Adrienne Salinger’s photo book, In My Room: Teenagers in their Bedrooms, depicts how teenagers in the 1990s defined their most intimate and self-governing space. The series showcases various bedrooms and their inhabitants—mostly all covered in pop culture posters and symbols, indicating a paradox between self-identification and the need to identify with things outside of us that stereotypically represent teenagers. Salinger’s photos, however, allow more of an agency for self-identification for these teens through her 2-hour long interviews and natural placement. The subjects of her most famous work are leveled with the observer where we do not cast them off as immature, naive, or other normative views of teenagers. Instead, we see them in control in their most private, comfortable space. In My Room physically represents what teenagers, today, use social media pages for—a struggle in the formation of identity and what comprises it both against and with media representation.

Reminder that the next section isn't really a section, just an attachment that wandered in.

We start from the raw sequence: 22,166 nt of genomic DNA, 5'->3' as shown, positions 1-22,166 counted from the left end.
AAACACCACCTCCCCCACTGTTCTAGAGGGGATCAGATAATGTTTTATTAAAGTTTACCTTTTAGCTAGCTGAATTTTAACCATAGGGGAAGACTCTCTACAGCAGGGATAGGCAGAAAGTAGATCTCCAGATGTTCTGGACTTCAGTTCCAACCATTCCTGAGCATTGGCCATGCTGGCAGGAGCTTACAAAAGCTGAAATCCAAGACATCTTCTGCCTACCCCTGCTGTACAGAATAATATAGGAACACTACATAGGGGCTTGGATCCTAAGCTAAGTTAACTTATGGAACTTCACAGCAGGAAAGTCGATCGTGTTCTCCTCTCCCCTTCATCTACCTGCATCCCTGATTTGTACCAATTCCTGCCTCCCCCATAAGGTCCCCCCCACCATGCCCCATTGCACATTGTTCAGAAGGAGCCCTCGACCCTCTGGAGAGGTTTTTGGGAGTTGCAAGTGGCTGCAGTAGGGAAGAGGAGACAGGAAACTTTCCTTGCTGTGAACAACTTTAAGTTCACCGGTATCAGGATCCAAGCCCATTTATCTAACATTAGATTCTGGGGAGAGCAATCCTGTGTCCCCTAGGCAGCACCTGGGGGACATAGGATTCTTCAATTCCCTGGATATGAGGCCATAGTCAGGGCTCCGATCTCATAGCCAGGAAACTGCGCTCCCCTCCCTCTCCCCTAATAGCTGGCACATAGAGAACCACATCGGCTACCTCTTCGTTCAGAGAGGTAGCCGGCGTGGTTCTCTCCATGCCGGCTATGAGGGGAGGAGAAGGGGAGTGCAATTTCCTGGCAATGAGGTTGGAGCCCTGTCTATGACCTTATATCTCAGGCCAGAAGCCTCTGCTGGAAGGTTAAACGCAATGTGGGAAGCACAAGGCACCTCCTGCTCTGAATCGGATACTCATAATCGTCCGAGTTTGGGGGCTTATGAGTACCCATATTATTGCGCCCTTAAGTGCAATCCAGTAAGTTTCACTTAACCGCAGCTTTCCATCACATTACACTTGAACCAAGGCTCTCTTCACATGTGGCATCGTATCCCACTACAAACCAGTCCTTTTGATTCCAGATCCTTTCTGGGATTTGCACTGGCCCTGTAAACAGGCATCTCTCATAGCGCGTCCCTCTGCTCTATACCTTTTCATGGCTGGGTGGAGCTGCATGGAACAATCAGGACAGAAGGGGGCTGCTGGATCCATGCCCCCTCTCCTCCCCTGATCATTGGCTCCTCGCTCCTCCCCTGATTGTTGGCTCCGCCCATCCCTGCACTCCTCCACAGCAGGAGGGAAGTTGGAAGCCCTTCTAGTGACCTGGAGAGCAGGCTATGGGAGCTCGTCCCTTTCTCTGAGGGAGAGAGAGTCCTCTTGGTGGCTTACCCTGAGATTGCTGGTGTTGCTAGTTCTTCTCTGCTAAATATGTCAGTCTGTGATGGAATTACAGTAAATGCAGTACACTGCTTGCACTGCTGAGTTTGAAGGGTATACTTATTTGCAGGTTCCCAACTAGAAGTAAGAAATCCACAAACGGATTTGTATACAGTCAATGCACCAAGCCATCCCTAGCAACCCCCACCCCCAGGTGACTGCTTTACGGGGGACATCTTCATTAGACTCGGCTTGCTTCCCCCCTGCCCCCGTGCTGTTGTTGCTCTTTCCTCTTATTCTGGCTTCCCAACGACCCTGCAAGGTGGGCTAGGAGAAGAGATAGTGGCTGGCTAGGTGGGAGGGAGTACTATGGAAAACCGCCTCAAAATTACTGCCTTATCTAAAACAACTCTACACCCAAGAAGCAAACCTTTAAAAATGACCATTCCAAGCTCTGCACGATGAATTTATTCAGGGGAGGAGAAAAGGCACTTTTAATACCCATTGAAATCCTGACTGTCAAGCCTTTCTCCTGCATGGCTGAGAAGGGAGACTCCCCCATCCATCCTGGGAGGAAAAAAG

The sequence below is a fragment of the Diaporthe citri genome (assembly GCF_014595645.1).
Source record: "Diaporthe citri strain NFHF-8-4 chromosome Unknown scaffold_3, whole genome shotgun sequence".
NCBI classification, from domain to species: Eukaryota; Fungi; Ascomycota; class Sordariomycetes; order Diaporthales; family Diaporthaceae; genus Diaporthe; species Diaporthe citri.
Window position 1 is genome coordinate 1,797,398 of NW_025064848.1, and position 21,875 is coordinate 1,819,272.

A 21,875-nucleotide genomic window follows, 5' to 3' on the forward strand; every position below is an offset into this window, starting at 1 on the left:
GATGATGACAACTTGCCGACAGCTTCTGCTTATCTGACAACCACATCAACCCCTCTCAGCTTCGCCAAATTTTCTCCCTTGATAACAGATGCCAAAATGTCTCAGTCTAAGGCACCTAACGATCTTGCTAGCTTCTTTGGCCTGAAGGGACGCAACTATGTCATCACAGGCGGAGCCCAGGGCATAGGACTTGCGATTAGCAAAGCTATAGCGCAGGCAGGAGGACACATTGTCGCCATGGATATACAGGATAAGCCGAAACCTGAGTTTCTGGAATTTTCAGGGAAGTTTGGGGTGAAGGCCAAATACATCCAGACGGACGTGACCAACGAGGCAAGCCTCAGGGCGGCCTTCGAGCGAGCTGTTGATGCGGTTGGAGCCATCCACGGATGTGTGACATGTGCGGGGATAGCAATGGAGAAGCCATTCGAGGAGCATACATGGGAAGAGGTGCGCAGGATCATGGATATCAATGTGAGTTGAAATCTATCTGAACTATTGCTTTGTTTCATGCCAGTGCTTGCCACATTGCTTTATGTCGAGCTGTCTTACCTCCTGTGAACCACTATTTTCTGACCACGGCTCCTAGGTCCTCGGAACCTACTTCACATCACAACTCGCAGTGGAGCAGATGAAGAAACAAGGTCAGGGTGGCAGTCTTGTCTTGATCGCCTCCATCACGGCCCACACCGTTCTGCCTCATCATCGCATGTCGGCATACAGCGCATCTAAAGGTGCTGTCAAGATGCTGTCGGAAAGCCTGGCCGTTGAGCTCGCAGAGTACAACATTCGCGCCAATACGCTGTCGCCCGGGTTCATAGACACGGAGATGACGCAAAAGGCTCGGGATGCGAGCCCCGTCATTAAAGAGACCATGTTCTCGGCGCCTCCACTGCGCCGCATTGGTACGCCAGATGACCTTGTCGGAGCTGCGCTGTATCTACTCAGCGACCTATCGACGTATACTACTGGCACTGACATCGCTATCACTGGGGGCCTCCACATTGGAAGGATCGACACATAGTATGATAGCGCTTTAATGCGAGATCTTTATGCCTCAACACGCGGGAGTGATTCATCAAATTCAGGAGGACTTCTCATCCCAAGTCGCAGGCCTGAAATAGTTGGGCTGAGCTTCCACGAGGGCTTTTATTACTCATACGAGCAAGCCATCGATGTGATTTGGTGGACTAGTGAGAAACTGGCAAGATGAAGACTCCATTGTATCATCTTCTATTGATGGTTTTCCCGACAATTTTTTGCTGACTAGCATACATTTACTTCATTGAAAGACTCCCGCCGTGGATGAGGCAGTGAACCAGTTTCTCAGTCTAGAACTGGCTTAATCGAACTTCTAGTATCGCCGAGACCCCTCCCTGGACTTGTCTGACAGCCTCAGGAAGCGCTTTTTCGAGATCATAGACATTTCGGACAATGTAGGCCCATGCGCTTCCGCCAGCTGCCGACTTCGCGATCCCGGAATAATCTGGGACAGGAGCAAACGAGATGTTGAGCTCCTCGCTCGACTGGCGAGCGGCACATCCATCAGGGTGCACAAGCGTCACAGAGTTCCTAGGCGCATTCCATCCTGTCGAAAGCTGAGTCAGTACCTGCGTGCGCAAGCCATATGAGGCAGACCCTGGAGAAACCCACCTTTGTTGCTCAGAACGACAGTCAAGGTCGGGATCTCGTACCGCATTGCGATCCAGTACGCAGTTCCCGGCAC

Salinger is currently a professor of photography at the University of New Mexico. Her work has been exhibited and displayed in permanent collections at the Museum of Modern Art, the Art Institute of Chicago, the Los Angeles County Museum of Art, the Bibliothèque Nationale in Paris, and several more.
Images courtesy of Adrienne Salinger
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